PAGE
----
My mother died in 1981. Inasmuch as my father had passed away in 1969, that meant that I was officially an orphan at the age of 41. Or so it seemed. As it happens, I had no reason to fret about being parentless. When you live in California, you don’t have to settle for just one mommy and daddy. Instead, like everyone else who lives in this state of bliss, I have an endless supply.
These wonderful people all work in Sacramento, where they devote their lives exclusively to worrying about my well-being. My own parents, I can assure you, couldn’t hold a candle to these various members of the assembly and the state senate. For, whereas Sam and Bella Prelutsky were content to pressure me to get good grades, not play with matches and to finish my dinner, Ted Lieu, Jared Huffman, Tony Mendoza and Elaine Alquist, are out to make certain that I never again come into contact with trans fats. Alex Padilla and Carole Migden want to make sure that mind-boggling nutritional information clutters up every last menu in the state. Jenny Oropeza’s major concern is that I never again have to see anyone light up a cigarette on a state beach. Lloyd Levine is dedicating his life to banishing incandescent bulbs. Sally Lieber wants to outlaw spanking, and Darrell Steinberg’s dream is for the state to finance savings accounts for all newborns, including, no doubt, those born to illegal aliens.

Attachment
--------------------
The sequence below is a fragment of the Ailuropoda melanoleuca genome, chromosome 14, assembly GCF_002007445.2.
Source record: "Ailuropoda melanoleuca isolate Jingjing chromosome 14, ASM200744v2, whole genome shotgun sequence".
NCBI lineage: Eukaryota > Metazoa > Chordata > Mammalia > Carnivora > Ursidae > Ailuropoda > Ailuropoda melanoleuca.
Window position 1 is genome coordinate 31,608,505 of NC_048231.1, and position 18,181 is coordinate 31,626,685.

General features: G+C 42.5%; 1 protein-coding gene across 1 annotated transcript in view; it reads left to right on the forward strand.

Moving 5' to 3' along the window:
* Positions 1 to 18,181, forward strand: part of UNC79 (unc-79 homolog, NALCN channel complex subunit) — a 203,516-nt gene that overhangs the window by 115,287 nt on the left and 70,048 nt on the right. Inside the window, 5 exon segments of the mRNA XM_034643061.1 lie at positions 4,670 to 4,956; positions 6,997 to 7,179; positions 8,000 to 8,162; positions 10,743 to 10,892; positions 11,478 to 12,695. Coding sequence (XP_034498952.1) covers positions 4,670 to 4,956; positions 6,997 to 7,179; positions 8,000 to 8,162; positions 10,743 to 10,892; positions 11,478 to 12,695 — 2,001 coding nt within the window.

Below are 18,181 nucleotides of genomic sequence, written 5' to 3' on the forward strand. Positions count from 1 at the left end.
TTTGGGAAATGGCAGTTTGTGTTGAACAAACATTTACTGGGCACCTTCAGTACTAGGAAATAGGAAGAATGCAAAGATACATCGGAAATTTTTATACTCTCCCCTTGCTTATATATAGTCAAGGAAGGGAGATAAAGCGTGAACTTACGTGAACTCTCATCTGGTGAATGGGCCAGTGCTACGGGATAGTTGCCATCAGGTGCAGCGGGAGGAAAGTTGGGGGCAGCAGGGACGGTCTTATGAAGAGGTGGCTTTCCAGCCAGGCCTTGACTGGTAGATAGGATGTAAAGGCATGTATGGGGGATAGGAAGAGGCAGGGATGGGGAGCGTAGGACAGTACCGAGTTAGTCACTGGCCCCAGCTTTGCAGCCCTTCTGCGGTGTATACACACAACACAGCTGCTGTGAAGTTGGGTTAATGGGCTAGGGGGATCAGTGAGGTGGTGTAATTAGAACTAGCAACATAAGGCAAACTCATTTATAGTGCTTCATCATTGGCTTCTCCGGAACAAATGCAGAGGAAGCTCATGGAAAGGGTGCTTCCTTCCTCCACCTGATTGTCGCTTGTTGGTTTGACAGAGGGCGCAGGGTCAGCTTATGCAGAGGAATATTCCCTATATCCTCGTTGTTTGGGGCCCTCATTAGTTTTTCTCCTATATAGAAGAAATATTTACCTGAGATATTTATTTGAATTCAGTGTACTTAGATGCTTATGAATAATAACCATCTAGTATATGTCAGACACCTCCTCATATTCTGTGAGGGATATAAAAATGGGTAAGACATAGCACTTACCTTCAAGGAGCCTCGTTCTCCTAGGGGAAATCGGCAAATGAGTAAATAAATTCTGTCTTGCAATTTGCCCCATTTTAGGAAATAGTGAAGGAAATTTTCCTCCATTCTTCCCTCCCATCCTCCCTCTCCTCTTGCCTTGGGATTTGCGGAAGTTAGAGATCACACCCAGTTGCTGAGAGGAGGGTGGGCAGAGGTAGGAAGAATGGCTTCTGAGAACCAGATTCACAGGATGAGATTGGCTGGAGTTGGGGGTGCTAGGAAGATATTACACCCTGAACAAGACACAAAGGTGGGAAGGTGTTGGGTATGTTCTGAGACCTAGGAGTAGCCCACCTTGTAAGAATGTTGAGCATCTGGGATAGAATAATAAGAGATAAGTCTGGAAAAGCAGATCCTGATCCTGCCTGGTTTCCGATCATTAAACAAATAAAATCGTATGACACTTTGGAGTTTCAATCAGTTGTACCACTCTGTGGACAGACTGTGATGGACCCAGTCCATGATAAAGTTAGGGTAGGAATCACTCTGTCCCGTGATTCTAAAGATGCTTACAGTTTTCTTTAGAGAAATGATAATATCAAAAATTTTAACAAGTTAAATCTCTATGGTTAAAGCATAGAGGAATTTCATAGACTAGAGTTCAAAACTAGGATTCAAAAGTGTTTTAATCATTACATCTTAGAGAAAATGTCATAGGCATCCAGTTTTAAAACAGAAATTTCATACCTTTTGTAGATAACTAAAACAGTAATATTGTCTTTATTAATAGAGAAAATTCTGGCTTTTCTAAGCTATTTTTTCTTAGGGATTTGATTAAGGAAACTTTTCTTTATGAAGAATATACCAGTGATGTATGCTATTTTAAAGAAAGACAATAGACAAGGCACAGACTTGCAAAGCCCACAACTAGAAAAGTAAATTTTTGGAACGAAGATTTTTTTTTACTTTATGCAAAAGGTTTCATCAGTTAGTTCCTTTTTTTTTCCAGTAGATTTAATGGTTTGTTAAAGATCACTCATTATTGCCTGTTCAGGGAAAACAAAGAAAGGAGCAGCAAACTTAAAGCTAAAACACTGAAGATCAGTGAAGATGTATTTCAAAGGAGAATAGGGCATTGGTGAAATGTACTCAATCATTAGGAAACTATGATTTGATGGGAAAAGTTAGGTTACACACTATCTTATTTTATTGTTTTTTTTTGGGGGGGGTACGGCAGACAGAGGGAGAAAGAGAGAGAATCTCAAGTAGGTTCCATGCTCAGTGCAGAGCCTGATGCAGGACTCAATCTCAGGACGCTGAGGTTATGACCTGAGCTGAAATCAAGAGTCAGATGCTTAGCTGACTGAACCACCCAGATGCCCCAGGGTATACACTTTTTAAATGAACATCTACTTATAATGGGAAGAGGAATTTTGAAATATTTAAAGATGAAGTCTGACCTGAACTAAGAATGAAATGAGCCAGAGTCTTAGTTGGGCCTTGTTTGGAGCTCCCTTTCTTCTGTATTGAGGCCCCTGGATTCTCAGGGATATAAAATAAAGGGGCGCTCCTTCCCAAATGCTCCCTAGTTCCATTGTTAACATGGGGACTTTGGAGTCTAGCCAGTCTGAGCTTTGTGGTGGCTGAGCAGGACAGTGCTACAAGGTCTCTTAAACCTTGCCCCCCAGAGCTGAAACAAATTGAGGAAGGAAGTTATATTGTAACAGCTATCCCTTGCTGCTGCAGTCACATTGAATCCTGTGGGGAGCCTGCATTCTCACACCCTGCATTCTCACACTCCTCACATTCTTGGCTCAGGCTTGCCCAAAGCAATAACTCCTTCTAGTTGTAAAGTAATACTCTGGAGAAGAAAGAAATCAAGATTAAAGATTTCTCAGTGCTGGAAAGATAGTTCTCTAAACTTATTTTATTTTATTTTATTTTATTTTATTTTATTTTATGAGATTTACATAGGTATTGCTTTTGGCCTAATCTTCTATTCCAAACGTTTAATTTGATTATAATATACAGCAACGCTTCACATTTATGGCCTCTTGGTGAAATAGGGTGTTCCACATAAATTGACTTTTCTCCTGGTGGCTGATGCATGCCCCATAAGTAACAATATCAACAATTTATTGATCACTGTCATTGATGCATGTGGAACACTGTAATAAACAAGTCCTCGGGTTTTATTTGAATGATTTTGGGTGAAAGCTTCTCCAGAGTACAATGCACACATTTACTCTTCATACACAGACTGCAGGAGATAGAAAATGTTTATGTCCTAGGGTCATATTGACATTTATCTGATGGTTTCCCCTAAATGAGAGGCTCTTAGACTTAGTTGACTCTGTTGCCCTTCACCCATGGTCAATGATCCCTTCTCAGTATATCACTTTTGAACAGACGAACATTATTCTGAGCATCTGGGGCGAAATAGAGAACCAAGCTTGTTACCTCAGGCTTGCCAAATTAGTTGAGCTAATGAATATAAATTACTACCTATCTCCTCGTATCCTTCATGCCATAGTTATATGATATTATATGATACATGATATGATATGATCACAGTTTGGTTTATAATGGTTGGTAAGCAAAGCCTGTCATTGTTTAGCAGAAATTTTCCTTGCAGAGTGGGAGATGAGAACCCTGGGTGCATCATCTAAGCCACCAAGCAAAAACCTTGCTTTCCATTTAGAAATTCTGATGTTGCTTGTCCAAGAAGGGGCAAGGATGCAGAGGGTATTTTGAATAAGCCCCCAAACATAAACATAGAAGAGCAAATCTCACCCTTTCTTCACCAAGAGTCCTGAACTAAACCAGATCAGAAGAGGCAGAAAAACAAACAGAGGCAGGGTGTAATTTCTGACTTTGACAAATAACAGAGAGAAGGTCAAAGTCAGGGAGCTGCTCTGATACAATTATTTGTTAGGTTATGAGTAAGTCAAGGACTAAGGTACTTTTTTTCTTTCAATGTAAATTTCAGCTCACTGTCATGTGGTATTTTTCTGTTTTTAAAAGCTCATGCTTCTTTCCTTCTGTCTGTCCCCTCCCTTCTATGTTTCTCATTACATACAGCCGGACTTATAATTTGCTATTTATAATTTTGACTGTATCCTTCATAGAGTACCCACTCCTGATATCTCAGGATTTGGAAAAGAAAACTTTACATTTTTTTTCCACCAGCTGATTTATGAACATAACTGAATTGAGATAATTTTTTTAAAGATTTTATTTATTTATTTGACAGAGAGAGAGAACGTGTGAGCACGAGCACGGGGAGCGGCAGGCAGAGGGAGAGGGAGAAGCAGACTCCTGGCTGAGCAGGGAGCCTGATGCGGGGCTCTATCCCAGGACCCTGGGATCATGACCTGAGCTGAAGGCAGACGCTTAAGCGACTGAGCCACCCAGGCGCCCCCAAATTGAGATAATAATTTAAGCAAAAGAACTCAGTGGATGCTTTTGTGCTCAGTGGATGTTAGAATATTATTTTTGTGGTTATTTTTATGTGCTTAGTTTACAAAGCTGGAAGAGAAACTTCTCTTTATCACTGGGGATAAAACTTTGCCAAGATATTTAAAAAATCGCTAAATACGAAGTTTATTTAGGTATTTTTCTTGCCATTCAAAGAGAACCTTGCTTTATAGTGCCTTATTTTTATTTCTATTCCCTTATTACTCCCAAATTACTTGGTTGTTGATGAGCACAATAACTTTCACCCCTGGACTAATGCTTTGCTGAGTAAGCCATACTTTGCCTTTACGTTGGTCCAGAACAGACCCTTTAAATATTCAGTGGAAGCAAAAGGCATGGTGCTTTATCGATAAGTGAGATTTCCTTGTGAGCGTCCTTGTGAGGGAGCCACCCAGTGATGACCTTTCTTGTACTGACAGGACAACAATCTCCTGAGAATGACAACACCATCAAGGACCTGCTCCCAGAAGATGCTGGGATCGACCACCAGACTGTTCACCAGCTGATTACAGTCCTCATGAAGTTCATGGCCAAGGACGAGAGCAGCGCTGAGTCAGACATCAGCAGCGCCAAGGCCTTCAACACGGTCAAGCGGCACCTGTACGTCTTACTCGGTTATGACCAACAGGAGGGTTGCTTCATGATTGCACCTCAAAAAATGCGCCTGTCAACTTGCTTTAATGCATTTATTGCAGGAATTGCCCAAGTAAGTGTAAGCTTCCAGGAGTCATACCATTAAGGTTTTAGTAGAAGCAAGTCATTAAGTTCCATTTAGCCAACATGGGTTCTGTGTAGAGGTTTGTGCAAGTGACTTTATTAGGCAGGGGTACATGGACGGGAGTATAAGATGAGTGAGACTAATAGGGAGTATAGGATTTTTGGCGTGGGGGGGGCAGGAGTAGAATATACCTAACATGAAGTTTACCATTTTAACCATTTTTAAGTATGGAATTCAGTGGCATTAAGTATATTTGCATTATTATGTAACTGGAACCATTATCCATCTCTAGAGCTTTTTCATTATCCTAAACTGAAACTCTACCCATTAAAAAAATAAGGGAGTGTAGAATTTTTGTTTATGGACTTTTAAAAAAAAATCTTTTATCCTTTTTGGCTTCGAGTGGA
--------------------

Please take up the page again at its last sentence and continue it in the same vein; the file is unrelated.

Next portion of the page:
It shouldn't surprise anyone that wherever the Left takes power -- be it the Soviet Union, Cuba, China, East Germany, Venezuela or Sacramento -- tyranny inevitably ensues.
Today, they want to ban spanking; tomorrow, they’ll want to disarm honest citizens and confiscate private property willy-nilly. Today, it’s trans-fats; tomorrow it’s that doggone incandescent bulb in Miss Liberty’s torch.